The rhythm shifts and the band quickly establishes themselves in Fire On The Mountain. Weir keeps at the slide and it’s not terrible. In fact, it’s actually not too bad. Jerry plays around with some effects, switching up his tone and approach to match the effects. An interesting little interlude. During the verse things dial back a bit. Weir adds some nice guitar figures, and Donna joins Jerry for the chorus. Almost immediately Jerry seems eager to bust out another solo. No one seems to oppose the idea and Jerry let’s loose. Even Bob’s slide can’t ruin this. Usually the drummers aren’t a focus for me, but pay attention to what they’re doing here. It’s like they’re exacting revenge on every piece of percussive equipment on stage. They’re playing with a drive and force only reached on occasion. There are lots of things that make this version noteworthy so it’s definitely worth a listen.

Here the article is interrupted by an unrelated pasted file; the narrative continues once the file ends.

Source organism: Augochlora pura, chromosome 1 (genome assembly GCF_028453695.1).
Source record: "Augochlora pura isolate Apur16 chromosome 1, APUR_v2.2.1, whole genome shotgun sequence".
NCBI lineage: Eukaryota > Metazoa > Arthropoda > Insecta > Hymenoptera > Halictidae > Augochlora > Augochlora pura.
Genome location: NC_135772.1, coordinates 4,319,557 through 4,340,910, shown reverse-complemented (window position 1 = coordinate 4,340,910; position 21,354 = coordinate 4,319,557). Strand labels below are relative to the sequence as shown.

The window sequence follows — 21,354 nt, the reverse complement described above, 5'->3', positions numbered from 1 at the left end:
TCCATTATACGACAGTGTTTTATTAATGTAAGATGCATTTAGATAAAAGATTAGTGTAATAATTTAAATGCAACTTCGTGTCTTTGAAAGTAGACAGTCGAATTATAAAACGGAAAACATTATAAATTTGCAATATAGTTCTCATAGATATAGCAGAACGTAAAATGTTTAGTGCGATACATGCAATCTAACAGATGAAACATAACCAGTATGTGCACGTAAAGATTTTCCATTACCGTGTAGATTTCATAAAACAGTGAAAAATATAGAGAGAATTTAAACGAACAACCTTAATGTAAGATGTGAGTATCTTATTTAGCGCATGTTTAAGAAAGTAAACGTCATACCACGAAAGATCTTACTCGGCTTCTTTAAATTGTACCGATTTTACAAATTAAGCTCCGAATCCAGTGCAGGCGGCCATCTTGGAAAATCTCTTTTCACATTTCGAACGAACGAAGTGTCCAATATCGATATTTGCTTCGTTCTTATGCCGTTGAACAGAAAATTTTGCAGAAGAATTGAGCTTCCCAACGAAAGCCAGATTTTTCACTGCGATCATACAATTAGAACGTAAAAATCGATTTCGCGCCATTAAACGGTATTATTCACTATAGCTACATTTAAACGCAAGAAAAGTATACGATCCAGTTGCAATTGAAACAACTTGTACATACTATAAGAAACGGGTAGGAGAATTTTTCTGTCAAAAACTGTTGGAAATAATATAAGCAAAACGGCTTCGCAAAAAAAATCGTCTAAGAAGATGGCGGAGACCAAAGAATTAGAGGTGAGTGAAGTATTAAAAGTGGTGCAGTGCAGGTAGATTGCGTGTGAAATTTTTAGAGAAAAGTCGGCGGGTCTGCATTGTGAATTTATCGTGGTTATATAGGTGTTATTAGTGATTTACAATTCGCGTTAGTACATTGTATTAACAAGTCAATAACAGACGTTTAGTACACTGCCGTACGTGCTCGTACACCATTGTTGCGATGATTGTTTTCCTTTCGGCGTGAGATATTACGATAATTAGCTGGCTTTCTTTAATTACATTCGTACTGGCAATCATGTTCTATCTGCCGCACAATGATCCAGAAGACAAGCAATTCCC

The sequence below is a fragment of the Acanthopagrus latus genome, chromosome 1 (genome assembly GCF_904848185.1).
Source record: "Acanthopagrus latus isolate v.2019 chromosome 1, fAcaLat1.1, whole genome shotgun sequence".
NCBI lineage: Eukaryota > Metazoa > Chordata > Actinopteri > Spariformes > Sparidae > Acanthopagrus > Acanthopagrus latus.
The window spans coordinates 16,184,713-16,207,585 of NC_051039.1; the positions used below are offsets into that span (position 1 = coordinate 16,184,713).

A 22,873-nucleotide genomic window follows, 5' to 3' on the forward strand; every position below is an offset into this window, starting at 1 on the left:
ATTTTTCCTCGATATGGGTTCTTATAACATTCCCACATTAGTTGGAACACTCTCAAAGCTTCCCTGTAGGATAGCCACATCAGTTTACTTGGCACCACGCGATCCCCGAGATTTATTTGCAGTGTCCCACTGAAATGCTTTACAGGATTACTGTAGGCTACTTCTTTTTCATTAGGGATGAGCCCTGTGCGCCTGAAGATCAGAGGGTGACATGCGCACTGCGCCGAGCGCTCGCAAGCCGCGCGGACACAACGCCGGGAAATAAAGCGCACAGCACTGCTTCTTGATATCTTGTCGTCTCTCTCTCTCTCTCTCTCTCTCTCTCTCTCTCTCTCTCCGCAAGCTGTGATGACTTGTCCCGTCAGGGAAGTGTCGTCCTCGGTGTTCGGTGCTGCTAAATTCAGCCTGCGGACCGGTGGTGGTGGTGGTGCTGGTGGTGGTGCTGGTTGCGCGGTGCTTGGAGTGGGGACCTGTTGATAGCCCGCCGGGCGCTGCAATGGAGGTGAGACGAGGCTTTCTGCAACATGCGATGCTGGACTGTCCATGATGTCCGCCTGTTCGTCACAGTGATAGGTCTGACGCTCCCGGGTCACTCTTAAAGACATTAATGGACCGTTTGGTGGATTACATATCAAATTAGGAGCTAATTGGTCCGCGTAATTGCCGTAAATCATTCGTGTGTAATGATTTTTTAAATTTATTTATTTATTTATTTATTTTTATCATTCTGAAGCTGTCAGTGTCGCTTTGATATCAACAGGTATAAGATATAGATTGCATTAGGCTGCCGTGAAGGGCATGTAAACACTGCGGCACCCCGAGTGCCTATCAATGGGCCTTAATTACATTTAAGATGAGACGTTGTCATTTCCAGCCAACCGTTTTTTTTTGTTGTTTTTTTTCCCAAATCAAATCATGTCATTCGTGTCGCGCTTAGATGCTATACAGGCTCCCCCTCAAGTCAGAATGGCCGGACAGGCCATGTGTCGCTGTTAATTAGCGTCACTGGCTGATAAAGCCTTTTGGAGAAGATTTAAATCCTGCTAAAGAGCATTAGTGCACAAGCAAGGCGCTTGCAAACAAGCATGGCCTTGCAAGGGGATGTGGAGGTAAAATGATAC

Complete Setlist 4/24/78

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  1. Sad to say Lunchbox, I agree with your review 98.67 %. That # is as close as I can get as I kinda don’t get folks who don’t view the argument that, after this period it was never the same. We can all agree that the dead continued to have good nights on the stage., but in my view, it was never to capture the creative evolvement that was the experiment that made them the legend that they were (talk about opening up a can of diving on the sword.)